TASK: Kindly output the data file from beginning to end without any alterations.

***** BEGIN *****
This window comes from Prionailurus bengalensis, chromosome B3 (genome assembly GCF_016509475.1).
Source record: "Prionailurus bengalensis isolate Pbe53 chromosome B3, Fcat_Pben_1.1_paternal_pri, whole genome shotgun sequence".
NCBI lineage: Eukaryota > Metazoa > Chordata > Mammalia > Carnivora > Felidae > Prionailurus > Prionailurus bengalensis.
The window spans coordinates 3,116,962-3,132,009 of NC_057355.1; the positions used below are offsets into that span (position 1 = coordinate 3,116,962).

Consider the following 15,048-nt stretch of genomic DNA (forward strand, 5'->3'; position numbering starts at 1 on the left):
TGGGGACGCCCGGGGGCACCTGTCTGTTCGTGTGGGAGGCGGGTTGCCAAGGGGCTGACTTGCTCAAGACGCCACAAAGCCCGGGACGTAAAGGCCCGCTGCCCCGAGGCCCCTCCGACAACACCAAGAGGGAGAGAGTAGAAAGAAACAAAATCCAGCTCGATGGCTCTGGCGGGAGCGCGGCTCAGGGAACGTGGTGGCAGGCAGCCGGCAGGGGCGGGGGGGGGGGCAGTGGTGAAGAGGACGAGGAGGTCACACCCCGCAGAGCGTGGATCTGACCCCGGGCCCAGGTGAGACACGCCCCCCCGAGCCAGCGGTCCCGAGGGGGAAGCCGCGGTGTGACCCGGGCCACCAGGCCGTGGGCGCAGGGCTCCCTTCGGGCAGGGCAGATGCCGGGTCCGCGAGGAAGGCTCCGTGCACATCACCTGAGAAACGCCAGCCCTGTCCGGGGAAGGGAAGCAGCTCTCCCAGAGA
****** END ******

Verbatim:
This window comes from Prionailurus bengalensis, chromosome B3 (genome assembly GCF_016509475.1).
Source record: "Prionailurus bengalensis isolate Pbe53 chromosome B3, Fcat_Pben_1.1_paternal_pri, whole genome shotgun sequence".
NCBI lineage: Eukaryota > Metazoa > Chordata > Mammalia > Carnivora > Felidae > Prionailurus > Prionailurus bengalensis.
The window spans coordinates 3,116,962-3,132,009 of NC_057355.1; the positions used below are offsets into that span (position 1 = coordinate 3,116,962).

Consider the following 15,048-nt stretch of genomic DNA (forward strand, 5'->3'; position numbering starts at 1 on the left):
TGGGGACGCCCGGGGGCACCTGTCTGTTCGTGTGGGAGGCGGGTTGCCAAGGGGCTGACTTGCTCAAGACGCCACAAAGCCCGGGACGTAAAGGCCCGCTGCCCCGAGGCCCCTCCGACAACACCAAGAGGGAGAGAGTAGAAAGAAACAAAATCCAGCTCGATGGCTCTGGCGGGAGCGCGGCTCAGGGAACGTGGTGGCAGGCAGCCGGCAGGGGCGGGGGGGGGGGCAGTGGTGAAGAGGACGAGGAGGTCACACCCCGCAGAGCGTGGATCTGACCCCGGGCCCAGGTGAGACACGCCCCCCCGAGCCAGCGGTCCCGAGGGGGAAGCCGCGGTGTGACCCGGGCCACCAGGCCGTGGGCGCAGGGCTCCCTTCGGGCAGGGCAGATGCCGGGTCCGCGAGGAAGGCTCCGTGCACATCACCTGAGAAACGCCAGCCCTGTCCGGGGAAGGGAAGCAGCTCTCCCAGAGA